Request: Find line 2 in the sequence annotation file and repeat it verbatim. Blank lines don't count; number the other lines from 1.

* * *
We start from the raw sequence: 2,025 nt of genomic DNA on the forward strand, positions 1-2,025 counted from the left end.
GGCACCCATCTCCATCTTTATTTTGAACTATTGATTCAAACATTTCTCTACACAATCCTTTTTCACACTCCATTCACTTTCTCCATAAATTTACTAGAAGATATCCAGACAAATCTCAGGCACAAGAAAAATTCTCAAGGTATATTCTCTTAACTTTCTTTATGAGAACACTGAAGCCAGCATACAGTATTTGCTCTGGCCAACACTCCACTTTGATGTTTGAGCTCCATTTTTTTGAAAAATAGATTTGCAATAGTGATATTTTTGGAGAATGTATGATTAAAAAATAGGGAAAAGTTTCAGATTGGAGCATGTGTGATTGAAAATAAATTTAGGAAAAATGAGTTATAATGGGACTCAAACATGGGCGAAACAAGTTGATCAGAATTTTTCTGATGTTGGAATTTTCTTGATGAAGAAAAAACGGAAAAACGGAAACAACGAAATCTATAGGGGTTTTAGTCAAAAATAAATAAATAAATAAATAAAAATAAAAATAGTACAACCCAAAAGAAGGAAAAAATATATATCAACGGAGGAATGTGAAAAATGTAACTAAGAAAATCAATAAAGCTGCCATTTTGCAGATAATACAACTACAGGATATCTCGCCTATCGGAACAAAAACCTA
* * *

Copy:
GGCACCCATCTCCATCTTTATTTTGAACTATTGATTCAAACATTTCTCTACACAATCCTTTTTCACACTCCATTCACTTTCTCCATAAATTTACTAGAAGATATCCAGACAAATCTCAGGCACAAGAAAAATTCTCAAGGTATATTCTCTTAACTTTCTTTATGAGAACACTGAAGCCAGCATACAGTATTTGCTCTGGCCAACACTCCACTTTGATGTTTGAGCTCCATTTTTTTGAAAAATAGATTTGCAATAGTGATATTTTTGGAGAATGTATGATTAAAAAATAGGGAAAAGTTTCAGATTGGAGCATGTGTGATTGAAAATAAATTTAGGAAAAATGAGTTATAATGGGACTCAAACATGGGCGAAACAAGTTGATCAGAATTTTTCTGATGTTGGAATTTTCTTGATGAAGAAAAAACGGAAAAACGGAAACAACGAAATCTATAGGGGTTTTAGTCAAAAATAAATAAATAAATAAATAAAAATAAAAATAGTACAACCCAAAAGAAGGAAAAAATATATATCAACGGAGGAATGTGAAAAATGTAACTAAGAAAATCAATAAAGCTGCCATTTTGCAGATAATACAACTACAGGATATCTCGCCTATCGGAACAAAAACCTA